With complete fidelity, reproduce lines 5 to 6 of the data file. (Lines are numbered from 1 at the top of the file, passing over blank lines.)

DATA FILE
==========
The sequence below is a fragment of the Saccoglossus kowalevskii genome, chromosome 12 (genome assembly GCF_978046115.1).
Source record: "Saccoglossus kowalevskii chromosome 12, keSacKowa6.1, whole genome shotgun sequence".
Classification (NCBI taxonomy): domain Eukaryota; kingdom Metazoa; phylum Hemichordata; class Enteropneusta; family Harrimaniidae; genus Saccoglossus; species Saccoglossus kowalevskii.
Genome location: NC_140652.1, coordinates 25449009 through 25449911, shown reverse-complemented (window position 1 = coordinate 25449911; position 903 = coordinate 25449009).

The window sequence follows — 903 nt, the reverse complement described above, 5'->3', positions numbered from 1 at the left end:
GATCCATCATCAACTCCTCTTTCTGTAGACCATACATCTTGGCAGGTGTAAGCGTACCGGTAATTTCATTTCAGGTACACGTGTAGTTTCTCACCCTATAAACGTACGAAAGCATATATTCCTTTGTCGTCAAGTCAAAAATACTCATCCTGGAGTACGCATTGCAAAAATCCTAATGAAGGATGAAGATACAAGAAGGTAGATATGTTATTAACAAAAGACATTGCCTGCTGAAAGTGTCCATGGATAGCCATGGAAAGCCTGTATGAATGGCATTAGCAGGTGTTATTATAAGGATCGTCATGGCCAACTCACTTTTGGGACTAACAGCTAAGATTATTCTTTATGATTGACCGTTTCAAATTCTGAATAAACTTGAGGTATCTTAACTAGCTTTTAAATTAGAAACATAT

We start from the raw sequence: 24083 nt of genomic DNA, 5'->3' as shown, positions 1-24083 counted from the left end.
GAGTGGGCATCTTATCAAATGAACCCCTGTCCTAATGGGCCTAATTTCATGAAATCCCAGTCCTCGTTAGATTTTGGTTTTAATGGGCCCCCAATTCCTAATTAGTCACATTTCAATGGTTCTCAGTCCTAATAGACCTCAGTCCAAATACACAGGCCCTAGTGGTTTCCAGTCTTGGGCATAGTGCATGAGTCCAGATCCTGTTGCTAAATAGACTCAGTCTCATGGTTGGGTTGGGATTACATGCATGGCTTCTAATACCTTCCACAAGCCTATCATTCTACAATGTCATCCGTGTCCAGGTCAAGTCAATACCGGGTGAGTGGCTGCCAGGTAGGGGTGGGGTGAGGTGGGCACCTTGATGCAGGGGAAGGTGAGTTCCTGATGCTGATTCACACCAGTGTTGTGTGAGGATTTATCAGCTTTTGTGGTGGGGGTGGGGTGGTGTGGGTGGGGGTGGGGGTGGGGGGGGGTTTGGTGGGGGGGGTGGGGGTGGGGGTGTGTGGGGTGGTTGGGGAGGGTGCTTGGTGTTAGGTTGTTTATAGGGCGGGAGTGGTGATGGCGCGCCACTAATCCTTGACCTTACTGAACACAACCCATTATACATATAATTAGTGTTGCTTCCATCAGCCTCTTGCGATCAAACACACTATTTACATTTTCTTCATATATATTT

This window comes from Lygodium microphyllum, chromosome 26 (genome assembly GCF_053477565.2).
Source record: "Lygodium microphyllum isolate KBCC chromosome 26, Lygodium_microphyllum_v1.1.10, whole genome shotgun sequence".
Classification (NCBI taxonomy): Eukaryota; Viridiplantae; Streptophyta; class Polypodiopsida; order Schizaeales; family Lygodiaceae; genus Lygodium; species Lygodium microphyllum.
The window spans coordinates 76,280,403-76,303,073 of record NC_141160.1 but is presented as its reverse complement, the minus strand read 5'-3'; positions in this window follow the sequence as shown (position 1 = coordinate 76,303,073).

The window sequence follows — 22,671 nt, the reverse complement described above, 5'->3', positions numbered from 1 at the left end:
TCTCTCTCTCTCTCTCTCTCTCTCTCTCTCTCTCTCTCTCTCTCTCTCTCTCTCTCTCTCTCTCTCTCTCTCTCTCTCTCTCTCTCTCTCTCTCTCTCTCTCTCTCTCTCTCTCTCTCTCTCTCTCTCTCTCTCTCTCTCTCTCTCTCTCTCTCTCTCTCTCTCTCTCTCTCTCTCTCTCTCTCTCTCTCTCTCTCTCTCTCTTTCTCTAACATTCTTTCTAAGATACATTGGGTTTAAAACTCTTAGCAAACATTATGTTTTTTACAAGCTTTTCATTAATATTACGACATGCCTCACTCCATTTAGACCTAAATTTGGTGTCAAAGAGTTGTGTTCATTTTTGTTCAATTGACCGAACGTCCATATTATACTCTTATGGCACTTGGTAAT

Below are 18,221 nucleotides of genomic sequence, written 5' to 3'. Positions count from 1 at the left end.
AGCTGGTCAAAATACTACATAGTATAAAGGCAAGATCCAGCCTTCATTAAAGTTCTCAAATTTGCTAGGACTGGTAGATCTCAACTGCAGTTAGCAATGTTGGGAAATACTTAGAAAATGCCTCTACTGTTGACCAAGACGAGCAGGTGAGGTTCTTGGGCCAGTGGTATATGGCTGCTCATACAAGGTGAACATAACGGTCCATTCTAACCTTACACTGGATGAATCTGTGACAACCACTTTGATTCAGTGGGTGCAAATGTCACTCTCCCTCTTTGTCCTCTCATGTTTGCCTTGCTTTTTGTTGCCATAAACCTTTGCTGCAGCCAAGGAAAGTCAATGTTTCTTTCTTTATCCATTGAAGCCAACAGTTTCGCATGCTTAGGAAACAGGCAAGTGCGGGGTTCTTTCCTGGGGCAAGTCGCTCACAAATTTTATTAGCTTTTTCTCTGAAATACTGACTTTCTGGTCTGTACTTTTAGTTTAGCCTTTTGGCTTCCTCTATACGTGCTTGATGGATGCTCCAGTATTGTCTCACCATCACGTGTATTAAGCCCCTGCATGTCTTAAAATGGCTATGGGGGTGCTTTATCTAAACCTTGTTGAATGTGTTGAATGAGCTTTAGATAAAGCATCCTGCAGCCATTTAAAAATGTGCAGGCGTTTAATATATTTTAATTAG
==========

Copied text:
The window sequence follows — 903 nt, the reverse complement described above, 5'->3', positions numbered from 1 at the left end:
GATCCATCATCAACTCCTCTTTCTGTAGACCATACATCTTGGCAGGTGTAAGCGTACCGGTAATTTCATTTCAGGTACACGTGTAGTTTCTCACCCTATAAACGTACGAAAGCATATATTCCTTTGTCGTCAAGTCAAAAATACTCATCCTGGAGTACGCATTGCAAAAATCCTAATGAAGGATGAAGATACAAGAAGGTAGATATGTTATTAACAAAAGACATTGCCTGCTGAAAGTGTCCATGGATAGCCATGGAAAGCCTGTATGAATGGCATTAGCAGGTGTTATTATAAGGATCGTCATGGCCAACTCACTTTTGGGACTAACAGCTAAGATTATTCTTTATGATTGACCGTTTCAAATTCTGAATAAACTTGAGGTATCTTAACTAGCTTTTAAATTAGAAACATAT